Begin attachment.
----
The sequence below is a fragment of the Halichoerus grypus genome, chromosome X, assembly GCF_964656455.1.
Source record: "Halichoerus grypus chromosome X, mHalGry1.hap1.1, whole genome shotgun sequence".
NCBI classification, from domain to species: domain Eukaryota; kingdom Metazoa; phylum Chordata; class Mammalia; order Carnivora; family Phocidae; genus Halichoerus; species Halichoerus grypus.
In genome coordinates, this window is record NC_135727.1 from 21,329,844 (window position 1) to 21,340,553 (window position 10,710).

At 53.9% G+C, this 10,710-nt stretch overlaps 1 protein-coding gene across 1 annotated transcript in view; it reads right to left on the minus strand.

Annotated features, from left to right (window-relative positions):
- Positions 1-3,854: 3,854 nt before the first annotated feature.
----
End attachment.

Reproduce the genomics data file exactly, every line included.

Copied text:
The sequence below is a fragment of the Halichoerus grypus genome, chromosome X, assembly GCF_964656455.1.
Source record: "Halichoerus grypus chromosome X, mHalGry1.hap1.1, whole genome shotgun sequence".
NCBI classification, from domain to species: domain Eukaryota; kingdom Metazoa; phylum Chordata; class Mammalia; order Carnivora; family Phocidae; genus Halichoerus; species Halichoerus grypus.
In genome coordinates, this window is record NC_135727.1 from 21,329,844 (window position 1) to 21,340,553 (window position 10,710).

At 53.9% G+C, this 10,710-nt stretch overlaps 1 protein-coding gene across 1 annotated transcript in view; it reads right to left on the minus strand.

Annotated features, from left to right (window-relative positions):
- Positions 1-3,854: 3,854 nt before the first annotated feature.